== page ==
Granny basketballers: 'You've got to keep active'by Elizabeth Baier, Minnesota Public Radio
FARIBAULT, Minn. — Inside the gymnasium at the Faribault Community Center, Judy Lee readied herself for a night basketball game.
As captain of the Faribault Hot Shots, she eyed the other team and prepared to take to the court for warm-ups with members of her squad — all of them over 50.
But Lee, 67, a retired physical education teacher who was clad in her team's signature yellow t-shirt, made sure to set the record straight about the older players on the floor.
"The misconception that people have is that we all just want to sit and talk about grandkids," Lee said, with a laugh. "Not so much. Grandkids are great, but still."
For a couple of dozen Minnesota women, playing basketball is just what the doctor ordered. The Faribault Hot Shots and the Wanamingo Bulldogs, the state's two self-described "granny" basketball teams, will host two Iowa teams Saturday in Minnesota's first granny tournament.
The women play for the love of the game, but they also take to the court to cope with the realities of aging.
On the other side of the court, the Bulldogs warmed up in their royal purple shirts. When the two teams meet, their games are usually officiated. But at a recent game, Lee got the scrimmage going.
"Okay, get your teams ready, and then we'll start the game," she told both teams. "Our green line there and our green line there are the center ... and the bluish line on the end is the boundary — and that's about it."
In granny basketball, teams hit the court for four, eight-minute periods. Only forwards are allowed to shoot the ball. Players cannot run or jump, not even when shooting. But they can speed walk across the court. Some women sometimes go against the no-running rule, but as in any game, the officials don't call violations consistently.
"If you hustle, that's OK," Lee said. "But it's kind of arbitrary that way."
Within minutes, the Hot Shots scored, to the cheers of teammates and relatives. According to the rules, players score three points for underhand shots, two points for other field goals and one point for free throws.
From the sideline, 60-year-old Bulldogs player Marlene Syverson rallies her teammates who trail behind.
"Nice job, Mary! Oh. Get it Mary. Hustle, hustle!" Syverson yells. "Good job, good job. Take your time Karen. Ooh ... Get it back, get it back."
Syverson said the women are good-natured, but competitive. She joined the team last year for the camaraderie and exercise.
"They keep saying you've got to keep active, your joints get stiff if you don't keep moving," she said. "By going out and practicing, we're not overdoing it. And if we have somebody fall down on the court, everybody stops playing, and they get up."
Across the country, dozens of granny basketball leagues have sprung up in the last decade, as members of the Baby Boom generation grow older and try to remain active.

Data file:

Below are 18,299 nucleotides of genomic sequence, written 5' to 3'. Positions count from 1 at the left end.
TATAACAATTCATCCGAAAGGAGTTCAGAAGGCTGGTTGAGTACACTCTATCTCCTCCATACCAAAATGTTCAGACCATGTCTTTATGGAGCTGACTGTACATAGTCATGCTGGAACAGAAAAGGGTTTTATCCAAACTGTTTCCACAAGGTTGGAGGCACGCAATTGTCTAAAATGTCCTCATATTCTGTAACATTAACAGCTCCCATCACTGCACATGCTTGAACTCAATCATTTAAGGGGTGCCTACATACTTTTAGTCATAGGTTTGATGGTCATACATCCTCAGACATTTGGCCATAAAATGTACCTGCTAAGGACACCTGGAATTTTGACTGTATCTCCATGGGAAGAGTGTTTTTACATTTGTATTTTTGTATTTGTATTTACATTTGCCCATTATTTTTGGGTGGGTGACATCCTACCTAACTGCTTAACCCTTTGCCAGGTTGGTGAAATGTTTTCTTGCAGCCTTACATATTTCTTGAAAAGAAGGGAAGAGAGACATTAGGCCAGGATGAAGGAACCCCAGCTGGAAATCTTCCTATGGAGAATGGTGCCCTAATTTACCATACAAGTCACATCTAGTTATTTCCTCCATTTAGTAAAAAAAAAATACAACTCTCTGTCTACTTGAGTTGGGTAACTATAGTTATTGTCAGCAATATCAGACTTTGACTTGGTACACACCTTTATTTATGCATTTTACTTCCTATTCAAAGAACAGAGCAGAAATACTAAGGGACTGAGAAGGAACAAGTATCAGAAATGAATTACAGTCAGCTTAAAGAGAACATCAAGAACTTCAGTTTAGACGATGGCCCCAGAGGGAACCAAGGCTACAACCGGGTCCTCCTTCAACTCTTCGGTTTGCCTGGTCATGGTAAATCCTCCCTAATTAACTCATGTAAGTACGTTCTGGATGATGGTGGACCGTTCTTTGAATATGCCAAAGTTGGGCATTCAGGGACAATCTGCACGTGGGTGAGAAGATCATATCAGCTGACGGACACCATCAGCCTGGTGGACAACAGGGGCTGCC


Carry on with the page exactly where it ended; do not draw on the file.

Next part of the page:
In Minnesota, senior athletes compete annually in the Minnesota Senior Games. The games are a qualifier for the National Senior Games, scheduled in Cleveland this summer.
The southern Minnesota teams include retired doctors, pharmacists and teachers. Some women live on farms. Others are from surrounding towns, from Albert Lea to Pine Island.
By the half-time buzzer, the Hot Shots are in the lead but the Wanamingo Bulldogs hit center court for a cheer.
"Lutefisk, lutefisk, lefse, lefse," they chant. "We're the mighty Bulldogs. Yeah sure, you betcha."
The two teams have been competing for five years. Lee, who organized the Faribault squad, said they got off to a slow but steady start.
"It was really hard to get a team going," she said. "It took two years to get three people out and now we've got nine people."
There are 17 players on the Wanamingo Bulldogs.
Though they enjoy playing against each other, the women largely come to enjoy themselves — and for the exercise.
"It beats sitting on the couch. It really does," Lee said. "It's getting us a little bit of notoriety and that's not really what we're looking for, but it's fine."
Their next step is to find other teams to play against.
There are a number of men's basketball programs for older players, but women over 50 who want to play have had to create their own teams, Lee said.
Minnesota's two granny teams cater to players with a wide-range of skills, from former college athletes to rookies like 84-year-old Avis Erlanson.
Erlanson, the oldest player on the Bulldogs squad, started playing five years ago, as therapy for depression.
"My husband was sick at the time and Doctor Blue told me I had to go play basketball," she said. "I said, 'so what have you been smoking. I never played on any sport in my life.' "
Erlanson listened to her doctor, even after her husband died. Now, people ask her why she keeps playing.
"I just tell them I love it," she said. "Girls are all so nice to play with. I'm a klutz, but they have to put up with me."
At the buzzer, the Hot Shots beat the Bulldogs, 51 to 40.
Minnesota's granny teams may not be ready to compete in this summer's National Senior Games in Cleveland. But these grannies may just be up to the task by 2015, when the national games come to the Twin Cities.
- All Things Considered, 04/27/2012, 4:54 p.m.